The interpretation of Twitter-based results also needs to be cautious. Opinions conveyed by users are strongly influenced by their characteristics. Twitter is a means of spreading information publicly, thus, the information and the nature of how it is expressed vary among users. Most of the variations in subjective well-being are still attributable to individual characteristics [32,33]. We considered the clustering effect of users in our modeling analysis, but that only represented a small part of users’ characteristics. The marginal R-squared value of fixed effects is 0.7% and the conditional R-squared value of the model is 10.4% for both the fixed and random effects. Therefore, the proposed model was not applicable for prediction. Instead, the model was mainly used to find out the intra-category differences in average sentiment scores.
The demographic and social-economic characteristics of individual users are also strongly associated with the variations in what is communicated through Twitter [2]. A case study in Chicago [49] indicates that the demographic information, particular the race/ethnicity group, significantly affects the urban mobility patterns of Twitter users. As Twitter does not require users to record detailed personal information, it is not possible to obtain personal characteristics conclusively. A recent study showed that the age and gender characteristics could be inferred from 32,000 unique forenames representing over 17 million individuals in Britain [50]. This kind of approach may not cover all the Twitter users because a large portion of users prefer to use nicknames instead of full names. Demographic and neighborhood socio-economic characteristics of users can be approximately assigned according to the social census statistics [16]. However, the assigned characteristics may be biased due to the strong mobility of users. Further studies are needed to address the relationships between these individual differences and the spatiotemporal variations in users’ sentiment. In addition, the use of the Twitter service is selective. This leads to a major limitation of Twitter-based analysis that the sampled population may not be completely representative of the population of interest. Twitter users only account for 15% of Internet-using adults, mostly including young adults, African Americans, urban/suburban residents, and mobile users [51]. Moreover, only the geo-tagged tweets that users would like to share publicly can be used for this type of study, which implicates bias from the selective disclosure of information and location. Therefore, it should be noticed that the Twitter-based research results are unable to represent the total population in the studied region.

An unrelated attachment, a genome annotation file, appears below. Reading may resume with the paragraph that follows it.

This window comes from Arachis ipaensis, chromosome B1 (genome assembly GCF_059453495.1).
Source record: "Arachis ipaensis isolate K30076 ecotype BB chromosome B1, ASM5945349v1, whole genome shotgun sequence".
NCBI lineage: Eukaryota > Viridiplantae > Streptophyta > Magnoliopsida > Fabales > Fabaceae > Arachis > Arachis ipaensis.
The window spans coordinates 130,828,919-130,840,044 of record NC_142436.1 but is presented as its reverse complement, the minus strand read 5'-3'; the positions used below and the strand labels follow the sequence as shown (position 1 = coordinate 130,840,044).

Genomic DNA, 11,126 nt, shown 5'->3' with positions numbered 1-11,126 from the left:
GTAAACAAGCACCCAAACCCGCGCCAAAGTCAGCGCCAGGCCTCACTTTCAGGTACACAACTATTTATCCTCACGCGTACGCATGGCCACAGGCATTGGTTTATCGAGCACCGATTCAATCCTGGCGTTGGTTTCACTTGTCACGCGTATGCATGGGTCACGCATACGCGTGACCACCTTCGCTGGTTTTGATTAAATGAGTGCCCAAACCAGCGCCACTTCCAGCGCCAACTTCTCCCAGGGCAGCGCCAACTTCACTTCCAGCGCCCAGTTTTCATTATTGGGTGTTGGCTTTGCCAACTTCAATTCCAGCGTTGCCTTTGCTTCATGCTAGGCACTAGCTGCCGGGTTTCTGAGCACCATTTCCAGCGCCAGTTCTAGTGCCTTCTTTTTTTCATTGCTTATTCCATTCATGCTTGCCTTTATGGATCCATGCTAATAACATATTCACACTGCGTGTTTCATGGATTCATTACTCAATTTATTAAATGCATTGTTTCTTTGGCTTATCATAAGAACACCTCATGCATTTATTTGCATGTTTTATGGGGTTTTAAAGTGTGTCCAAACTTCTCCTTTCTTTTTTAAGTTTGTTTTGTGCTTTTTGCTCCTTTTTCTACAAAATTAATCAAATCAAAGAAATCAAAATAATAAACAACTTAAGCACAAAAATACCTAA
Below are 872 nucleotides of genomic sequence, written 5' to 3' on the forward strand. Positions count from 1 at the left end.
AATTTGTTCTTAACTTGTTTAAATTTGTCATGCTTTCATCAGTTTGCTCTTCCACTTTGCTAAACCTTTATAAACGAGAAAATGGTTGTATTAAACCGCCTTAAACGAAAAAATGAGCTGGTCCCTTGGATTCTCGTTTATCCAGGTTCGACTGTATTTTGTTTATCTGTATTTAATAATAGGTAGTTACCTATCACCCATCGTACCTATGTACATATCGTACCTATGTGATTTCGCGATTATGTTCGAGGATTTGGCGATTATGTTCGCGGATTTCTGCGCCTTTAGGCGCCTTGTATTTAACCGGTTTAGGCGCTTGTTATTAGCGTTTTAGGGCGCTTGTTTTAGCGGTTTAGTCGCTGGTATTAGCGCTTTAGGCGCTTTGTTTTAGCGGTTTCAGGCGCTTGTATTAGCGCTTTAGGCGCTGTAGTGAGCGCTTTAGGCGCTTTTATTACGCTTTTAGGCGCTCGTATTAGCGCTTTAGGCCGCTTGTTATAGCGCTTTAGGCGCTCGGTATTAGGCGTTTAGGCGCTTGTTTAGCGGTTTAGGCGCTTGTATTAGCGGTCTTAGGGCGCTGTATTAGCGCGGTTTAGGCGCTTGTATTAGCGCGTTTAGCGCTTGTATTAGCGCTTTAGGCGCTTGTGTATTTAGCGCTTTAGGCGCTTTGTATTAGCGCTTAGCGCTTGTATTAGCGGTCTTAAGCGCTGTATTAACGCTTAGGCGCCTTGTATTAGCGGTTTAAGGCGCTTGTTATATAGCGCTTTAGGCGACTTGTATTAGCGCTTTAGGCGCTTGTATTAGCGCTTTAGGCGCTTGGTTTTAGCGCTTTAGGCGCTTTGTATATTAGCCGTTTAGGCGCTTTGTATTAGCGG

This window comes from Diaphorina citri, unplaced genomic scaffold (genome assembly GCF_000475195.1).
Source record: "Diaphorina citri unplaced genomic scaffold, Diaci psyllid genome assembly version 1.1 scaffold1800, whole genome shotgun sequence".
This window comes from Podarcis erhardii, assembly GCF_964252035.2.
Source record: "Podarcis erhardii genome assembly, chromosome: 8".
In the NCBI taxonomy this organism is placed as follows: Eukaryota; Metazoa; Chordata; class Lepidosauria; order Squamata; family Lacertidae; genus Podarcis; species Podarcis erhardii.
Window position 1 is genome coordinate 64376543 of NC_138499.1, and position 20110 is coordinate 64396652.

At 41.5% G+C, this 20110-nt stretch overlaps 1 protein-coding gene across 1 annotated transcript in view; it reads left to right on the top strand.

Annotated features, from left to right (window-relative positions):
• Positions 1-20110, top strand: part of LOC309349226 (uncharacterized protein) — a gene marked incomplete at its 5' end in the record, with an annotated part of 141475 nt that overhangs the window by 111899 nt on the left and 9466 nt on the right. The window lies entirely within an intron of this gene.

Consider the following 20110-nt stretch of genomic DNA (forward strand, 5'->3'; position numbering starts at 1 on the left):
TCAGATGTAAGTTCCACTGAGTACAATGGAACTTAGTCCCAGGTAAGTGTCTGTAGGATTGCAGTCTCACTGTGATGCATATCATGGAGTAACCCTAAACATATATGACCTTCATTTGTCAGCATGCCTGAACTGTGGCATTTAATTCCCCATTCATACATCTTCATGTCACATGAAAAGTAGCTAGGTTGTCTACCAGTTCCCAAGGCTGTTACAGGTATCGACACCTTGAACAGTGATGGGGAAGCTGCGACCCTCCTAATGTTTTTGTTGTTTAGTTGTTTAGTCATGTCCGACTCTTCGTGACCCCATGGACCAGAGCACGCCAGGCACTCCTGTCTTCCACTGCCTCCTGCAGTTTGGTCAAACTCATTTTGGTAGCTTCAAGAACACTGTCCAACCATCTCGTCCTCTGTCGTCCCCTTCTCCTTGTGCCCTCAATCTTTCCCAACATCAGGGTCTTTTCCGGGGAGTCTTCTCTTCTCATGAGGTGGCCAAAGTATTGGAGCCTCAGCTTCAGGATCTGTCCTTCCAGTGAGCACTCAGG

Finally, a tweet is challenging to be classified as the content is restricted to 140 characters, while usually including nuanced or ambiguous words. Some users may even convey opinions with bi-polarity. We manually verified the Alchemy API using 500 randomly-selected tweets (170 positive, 160 neutral, and 170 negative) from our Twitter dataset, and the overall accuracy can reach 80.6%. The identification accuracy for positive, neutral, and negative tweets were 82.9%, 87.3%, and 72.1%, respectively. The Alchemy API works very well in the identification of neutral polarity, but sometimes confuses the negative and positive opinions. Using a large sample size of tweets may help reduce the uncertainties in the average sentiment scores. Moreover, the complex emotional state of human may not be completely expressed using a one-dimensional sentiment scale. Human emotions can be further classified into eight types: anger, fear, joy, sadness, disgust, surprise, trust, and anticipation [52]. Further studies are recommended to analyze these emotions conveyed from tweets to gain a deeper insight of public sentiment.

5. Conclusions

This study clearly revealed the spatiotemporal variations of users’ sentiment within MA, based on nearly one million randomly-collected tweets during a half year. The users’ sentiment was significantly higher in the commercial and public areas, during the noon/evening and on the weekend. In contrast, users were more likely to show negative sentiment within the areas of farmland, transportation, and industry, around midnight and on weekdays. The multivariate linear mixed-effects model showed that the average sentiment score could be increased by a value of 0.148 in the commercial area during Saturday evening, compared to the score on farmland before dawn on Wednesday. The results are not conclusive due to an insufficient sample size, lack of user information and generalized classification of land use. However, the demonstrated approach can be further used to investigate public happiness and well-being in cities and regions with more comprehensive datasets.


We thank the anonymous peer reviewers for their excellent comments that have enhanced the manuscript. This research was unfunded and completed out of the academic interest of the authors. Piers MacNaughton’s time was supported by NIEHS environmental epidemiology training grant 5T32ES007069-35. Jie Yin’s funding is provided by the Harvard Campus Sustainability Innovation Fund. Joseph G. Allen’s funding comes from his faculty startup funds.

Author Contributions